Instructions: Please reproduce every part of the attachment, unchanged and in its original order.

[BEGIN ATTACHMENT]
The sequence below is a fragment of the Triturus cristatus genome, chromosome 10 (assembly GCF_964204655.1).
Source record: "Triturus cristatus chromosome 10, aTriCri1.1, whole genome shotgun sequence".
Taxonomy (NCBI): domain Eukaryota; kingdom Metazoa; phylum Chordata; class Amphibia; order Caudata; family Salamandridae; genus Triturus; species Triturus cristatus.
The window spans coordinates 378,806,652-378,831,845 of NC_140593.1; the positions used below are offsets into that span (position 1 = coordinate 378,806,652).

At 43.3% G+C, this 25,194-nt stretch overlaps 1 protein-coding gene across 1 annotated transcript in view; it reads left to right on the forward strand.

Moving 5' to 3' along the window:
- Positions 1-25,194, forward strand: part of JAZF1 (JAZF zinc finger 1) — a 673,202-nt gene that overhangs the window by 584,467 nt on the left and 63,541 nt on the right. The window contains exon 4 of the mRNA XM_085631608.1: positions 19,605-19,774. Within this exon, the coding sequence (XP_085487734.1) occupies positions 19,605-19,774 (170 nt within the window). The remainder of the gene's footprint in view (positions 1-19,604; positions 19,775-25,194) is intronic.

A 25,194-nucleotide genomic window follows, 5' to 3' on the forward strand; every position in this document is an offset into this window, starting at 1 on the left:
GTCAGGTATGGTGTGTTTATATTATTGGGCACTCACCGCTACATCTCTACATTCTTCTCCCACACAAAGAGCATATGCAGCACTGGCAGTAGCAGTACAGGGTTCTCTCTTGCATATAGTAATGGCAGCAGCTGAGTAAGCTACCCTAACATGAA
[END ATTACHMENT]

The sequence below is a fragment of the Triturus cristatus genome, chromosome 10 (assembly GCF_964204655.1).
Source record: "Triturus cristatus chromosome 10, aTriCri1.1, whole genome shotgun sequence".
Taxonomy (NCBI): domain Eukaryota; kingdom Metazoa; phylum Chordata; class Amphibia; order Caudata; family Salamandridae; genus Triturus; species Triturus cristatus.
The window spans coordinates 378,806,652-378,831,845 of NC_140593.1; the positions used below are offsets into that span (position 1 = coordinate 378,806,652).

At 43.3% G+C, this 25,194-nt stretch overlaps 1 protein-coding gene across 1 annotated transcript in view; it reads left to right on the forward strand.

Moving 5' to 3' along the window:
- Positions 1-25,194, forward strand: part of JAZF1 (JAZF zinc finger 1) — a 673,202-nt gene that overhangs the window by 584,467 nt on the left and 63,541 nt on the right. The window contains exon 4 of the mRNA XM_085631608.1: positions 19,605-19,774. Within this exon, the coding sequence (XP_085487734.1) occupies positions 19,605-19,774 (170 nt within the window). The remainder of the gene's footprint in view (positions 1-19,604; positions 19,775-25,194) is intronic.

A 25,194-nucleotide genomic window follows, 5' to 3' on the forward strand; every position in this document is an offset into this window, starting at 1 on the left:
GTCAGGTATGGTGTGTTTATATTATTGGGCACTCACCGCTACATCTCTACATTCTTCTCCCACACAAAGAGCATATGCAGCACTGGCAGTAGCAGTACAGGGTTCTCTCTTGCATATAGTAATGGCAGCAGCTGAGTAAGCTACCCTAACATGAA